Uncle Morty's Dub Shack
|This article needs additional citations for verification. (May 2011)|
|Uncle Morty's Dub Shack|
|Created by||Jimbo Matison
|Country of origin||United States|
|No. of seasons||2|
|Executive producer(s)||Michael Hong|
|Running time||22 minutes|
|Production company(s)||ImaginAsian TV|
|Original channel||ImaginAsian TV|
|Picture format||4:3 SDTV|
|Original run||2004 – 2006|
|[Official website[dead link]
Official Site at the Wayback Machine (archived October 14, 2006) Website]
Uncle Morty's Dub Shack was a television series produced by the cable network ImaginAsian TV from 2004 through 2006. Written, directed by and starring Trevor Moore and James Matison ("Jimbo") and also starring John Chou, Aladdin Ullah and Patrick T. McGowan, the show ran for two seasons, though there is conflicting information about how many total episodes were produced. Moore left his role as writer/director for the majority of the second season, but returned for on-camera roles.
The show centered on a ramshackle audio studio run by Matison's fictitious Uncle Morty (McGowan), a grouchy old man suffering from hearing loss. When Morty is assigned to create English dubbed versions of poorly made Asian B-movies without scripts or translations, he enlists Matison and his out-of-work friends (Moore, Chou and Ullah, all using their real first names) as voice actors. Each episode features approximately 12 minutes of original sitcom footage, intercut with 10 minutes of an Asian film with new and unrelated replacement dialogue of a humorous nature. The sitcom section frequently featured animated sequences.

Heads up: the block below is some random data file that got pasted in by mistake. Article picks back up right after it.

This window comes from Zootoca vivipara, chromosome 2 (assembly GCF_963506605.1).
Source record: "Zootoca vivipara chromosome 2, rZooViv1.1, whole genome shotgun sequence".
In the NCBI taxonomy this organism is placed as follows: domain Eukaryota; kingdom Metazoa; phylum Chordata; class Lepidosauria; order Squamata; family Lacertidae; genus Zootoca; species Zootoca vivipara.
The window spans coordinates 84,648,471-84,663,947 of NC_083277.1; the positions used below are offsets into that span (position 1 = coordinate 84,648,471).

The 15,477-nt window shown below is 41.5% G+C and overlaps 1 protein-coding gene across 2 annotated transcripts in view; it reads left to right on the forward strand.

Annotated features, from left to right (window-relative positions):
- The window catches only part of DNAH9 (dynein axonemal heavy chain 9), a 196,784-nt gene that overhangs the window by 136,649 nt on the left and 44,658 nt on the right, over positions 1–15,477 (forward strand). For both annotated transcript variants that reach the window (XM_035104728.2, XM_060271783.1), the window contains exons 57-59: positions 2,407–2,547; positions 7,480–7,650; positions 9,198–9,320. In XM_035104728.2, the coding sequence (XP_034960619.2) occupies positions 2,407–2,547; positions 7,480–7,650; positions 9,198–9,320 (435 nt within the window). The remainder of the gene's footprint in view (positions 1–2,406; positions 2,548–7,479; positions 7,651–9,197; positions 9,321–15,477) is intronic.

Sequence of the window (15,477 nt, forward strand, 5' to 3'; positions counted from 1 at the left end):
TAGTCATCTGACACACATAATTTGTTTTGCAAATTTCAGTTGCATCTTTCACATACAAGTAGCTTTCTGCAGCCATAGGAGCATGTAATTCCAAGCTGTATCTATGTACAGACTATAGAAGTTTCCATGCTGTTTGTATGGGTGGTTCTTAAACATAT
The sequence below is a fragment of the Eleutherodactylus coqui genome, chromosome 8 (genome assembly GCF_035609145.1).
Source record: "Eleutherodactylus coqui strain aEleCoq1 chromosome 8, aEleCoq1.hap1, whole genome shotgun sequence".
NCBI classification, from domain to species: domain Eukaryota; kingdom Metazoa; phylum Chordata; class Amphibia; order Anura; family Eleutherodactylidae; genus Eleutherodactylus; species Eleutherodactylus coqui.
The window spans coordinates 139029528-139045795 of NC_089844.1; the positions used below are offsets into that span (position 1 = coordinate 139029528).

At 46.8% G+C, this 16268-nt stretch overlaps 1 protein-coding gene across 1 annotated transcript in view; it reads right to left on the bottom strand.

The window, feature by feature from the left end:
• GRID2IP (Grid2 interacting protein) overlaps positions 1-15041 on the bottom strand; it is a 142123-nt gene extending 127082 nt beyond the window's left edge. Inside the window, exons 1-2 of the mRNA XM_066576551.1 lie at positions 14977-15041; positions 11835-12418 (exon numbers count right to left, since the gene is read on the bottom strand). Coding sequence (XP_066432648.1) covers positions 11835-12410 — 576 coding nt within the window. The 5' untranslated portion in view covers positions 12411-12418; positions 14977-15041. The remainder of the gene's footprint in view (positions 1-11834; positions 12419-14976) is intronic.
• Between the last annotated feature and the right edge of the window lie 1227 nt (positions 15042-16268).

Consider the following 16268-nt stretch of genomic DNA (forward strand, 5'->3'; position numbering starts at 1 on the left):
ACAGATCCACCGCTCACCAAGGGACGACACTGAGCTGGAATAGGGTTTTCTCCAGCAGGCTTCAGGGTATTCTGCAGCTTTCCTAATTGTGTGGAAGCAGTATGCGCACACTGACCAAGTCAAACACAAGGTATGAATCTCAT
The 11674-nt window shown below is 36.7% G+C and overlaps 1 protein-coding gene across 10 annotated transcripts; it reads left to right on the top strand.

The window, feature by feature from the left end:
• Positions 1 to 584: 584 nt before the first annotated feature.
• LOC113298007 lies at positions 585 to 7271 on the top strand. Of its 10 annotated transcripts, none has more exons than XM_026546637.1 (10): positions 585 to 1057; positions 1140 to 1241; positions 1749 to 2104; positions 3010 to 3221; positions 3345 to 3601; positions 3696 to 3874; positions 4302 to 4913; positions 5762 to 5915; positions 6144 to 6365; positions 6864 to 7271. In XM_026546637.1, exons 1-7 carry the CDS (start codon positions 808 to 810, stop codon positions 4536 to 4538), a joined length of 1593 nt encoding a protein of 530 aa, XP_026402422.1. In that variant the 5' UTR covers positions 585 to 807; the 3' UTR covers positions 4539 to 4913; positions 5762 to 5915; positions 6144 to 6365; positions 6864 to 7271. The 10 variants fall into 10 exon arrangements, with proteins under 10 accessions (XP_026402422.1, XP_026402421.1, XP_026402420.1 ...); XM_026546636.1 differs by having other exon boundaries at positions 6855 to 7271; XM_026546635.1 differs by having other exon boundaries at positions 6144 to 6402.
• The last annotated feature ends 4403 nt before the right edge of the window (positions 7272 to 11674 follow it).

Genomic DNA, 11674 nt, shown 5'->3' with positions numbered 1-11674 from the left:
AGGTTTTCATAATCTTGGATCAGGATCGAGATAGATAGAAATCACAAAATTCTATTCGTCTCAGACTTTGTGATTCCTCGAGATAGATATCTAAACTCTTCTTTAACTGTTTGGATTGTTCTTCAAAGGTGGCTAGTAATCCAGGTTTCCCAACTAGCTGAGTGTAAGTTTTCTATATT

After the show initially wrapped, several episodes were recut with different pairings between original segments and the movies featured. Films featured included Chinese kung-fu movies from the 1970s such as Fist of Fury and Taoism Drunkard, as well as Bollywood films from the 1990s such as Kyon and Dand Nayak, plus a single Japanese film, Blowback 2: Love and Death.
ImaginAsian TV had limited coverage (restricted to a few major metropolitan areas), so the show remained largely unknown throughout its run. However, several major press outlets ran favorable reviews of the show, including the San Francisco Examiner and Salon.com. Most compared the show to a faster-paced Mystery Science Theater 3000.
- "IMDB page". IMDB. Retrieved 2011-05-22.
- "Uncle Morty's Dub Shack". Archived from the original on 2006-10-14.
- Sumana Harihareswara. "Dub Masters". Salon.com.
- "Uncle Morty's Dub Shack Taoism Drunkard". YouTube. Retrieved 2011-05-22.
- Gibson, Barbra. "ImaginAsianTV". Apple Inc. Archived from the original on 2006-06-21. Retrieved 2011-05-22.
- Goodman, Tim (25 February 2005). "Asian channel a scrappy new TV contender". San Francisco Chronicle. Retrieved 12 May 2013.